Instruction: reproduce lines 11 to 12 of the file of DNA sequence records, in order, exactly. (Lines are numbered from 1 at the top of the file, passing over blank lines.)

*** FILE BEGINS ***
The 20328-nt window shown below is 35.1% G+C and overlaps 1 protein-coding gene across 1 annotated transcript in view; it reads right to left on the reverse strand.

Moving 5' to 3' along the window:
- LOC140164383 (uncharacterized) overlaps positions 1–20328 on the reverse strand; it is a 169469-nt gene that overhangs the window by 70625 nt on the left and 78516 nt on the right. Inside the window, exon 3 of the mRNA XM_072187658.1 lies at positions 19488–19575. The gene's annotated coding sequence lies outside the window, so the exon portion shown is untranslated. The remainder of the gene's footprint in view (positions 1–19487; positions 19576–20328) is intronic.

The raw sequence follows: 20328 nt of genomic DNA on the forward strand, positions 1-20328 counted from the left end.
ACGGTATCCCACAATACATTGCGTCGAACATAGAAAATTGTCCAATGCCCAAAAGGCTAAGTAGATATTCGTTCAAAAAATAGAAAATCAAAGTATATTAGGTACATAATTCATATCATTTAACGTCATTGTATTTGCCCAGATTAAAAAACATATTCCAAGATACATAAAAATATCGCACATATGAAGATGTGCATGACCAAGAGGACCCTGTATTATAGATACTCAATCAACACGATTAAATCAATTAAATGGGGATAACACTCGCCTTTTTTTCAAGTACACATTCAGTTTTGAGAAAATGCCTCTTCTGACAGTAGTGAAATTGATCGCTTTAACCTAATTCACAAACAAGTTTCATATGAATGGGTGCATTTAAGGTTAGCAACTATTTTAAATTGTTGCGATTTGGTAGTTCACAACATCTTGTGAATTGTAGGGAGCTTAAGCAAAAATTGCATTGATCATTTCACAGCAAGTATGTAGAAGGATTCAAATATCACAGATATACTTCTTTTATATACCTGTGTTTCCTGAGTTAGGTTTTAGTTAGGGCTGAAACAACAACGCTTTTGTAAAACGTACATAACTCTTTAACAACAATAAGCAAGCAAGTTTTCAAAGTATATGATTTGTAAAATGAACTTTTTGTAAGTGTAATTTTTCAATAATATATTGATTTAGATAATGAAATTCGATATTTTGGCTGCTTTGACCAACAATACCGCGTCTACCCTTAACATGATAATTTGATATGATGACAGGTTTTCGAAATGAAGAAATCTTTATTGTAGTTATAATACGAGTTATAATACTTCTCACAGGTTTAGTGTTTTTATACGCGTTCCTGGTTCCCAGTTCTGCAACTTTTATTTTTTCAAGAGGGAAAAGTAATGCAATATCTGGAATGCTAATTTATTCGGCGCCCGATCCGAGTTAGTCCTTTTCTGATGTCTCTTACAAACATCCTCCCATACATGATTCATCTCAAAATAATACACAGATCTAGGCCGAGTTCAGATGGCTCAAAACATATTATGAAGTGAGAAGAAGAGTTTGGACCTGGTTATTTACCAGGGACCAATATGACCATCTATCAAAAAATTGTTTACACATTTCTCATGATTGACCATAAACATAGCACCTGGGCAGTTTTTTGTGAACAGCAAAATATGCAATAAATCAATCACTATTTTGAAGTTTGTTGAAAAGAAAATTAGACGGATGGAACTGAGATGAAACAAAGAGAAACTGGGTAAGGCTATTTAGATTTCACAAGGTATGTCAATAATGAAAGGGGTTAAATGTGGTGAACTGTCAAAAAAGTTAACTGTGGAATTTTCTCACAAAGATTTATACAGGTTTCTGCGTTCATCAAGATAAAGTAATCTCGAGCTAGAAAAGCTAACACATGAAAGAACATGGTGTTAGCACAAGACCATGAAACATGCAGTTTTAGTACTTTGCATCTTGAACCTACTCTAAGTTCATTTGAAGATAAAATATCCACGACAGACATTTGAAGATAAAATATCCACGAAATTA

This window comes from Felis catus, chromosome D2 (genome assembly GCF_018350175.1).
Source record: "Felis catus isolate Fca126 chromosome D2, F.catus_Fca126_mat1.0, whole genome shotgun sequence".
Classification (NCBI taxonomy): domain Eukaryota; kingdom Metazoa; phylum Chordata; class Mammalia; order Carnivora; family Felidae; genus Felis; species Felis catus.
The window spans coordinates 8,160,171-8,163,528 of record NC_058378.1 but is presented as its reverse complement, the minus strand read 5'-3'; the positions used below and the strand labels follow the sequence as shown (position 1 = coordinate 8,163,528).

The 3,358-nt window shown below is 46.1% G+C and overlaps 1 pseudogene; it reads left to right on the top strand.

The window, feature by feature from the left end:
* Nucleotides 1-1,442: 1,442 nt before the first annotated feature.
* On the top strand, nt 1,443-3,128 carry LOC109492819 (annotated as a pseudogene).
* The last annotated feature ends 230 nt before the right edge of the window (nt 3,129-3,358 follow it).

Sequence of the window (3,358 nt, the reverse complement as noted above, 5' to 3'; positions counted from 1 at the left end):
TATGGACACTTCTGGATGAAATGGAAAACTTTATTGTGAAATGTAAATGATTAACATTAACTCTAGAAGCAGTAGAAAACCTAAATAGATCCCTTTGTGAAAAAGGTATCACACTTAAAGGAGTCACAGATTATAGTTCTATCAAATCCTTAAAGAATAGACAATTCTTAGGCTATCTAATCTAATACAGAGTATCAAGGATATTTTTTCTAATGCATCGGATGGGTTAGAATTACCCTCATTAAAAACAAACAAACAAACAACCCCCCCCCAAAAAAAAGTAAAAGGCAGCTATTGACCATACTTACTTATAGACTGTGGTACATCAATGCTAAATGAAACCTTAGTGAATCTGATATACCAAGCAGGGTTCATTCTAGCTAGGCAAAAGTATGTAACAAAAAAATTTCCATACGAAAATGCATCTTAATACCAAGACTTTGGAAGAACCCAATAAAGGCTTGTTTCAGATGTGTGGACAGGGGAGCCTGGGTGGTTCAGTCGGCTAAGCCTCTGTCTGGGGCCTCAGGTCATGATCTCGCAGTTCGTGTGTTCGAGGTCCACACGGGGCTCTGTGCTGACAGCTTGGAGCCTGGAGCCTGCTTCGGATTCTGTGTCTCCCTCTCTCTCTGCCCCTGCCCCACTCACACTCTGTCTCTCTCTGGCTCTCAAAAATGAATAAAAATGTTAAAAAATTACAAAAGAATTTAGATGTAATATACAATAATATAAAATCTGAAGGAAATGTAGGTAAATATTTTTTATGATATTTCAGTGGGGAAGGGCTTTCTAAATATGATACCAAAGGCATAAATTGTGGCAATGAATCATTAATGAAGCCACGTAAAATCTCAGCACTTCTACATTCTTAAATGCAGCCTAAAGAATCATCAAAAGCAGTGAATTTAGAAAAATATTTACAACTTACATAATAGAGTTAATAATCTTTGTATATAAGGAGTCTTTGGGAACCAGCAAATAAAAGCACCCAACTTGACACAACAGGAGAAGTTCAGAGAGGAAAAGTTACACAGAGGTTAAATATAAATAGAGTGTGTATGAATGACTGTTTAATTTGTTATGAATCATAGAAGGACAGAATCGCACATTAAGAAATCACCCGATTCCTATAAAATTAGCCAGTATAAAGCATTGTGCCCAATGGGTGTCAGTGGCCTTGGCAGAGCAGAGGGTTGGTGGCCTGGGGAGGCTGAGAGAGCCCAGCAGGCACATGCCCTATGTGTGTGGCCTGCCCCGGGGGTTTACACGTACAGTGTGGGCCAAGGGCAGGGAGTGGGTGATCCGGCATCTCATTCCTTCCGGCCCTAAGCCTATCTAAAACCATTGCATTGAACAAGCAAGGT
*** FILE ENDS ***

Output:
The window, feature by feature from the left end:
* Nucleotides 1-1,442: 1,442 nt before the first annotated feature.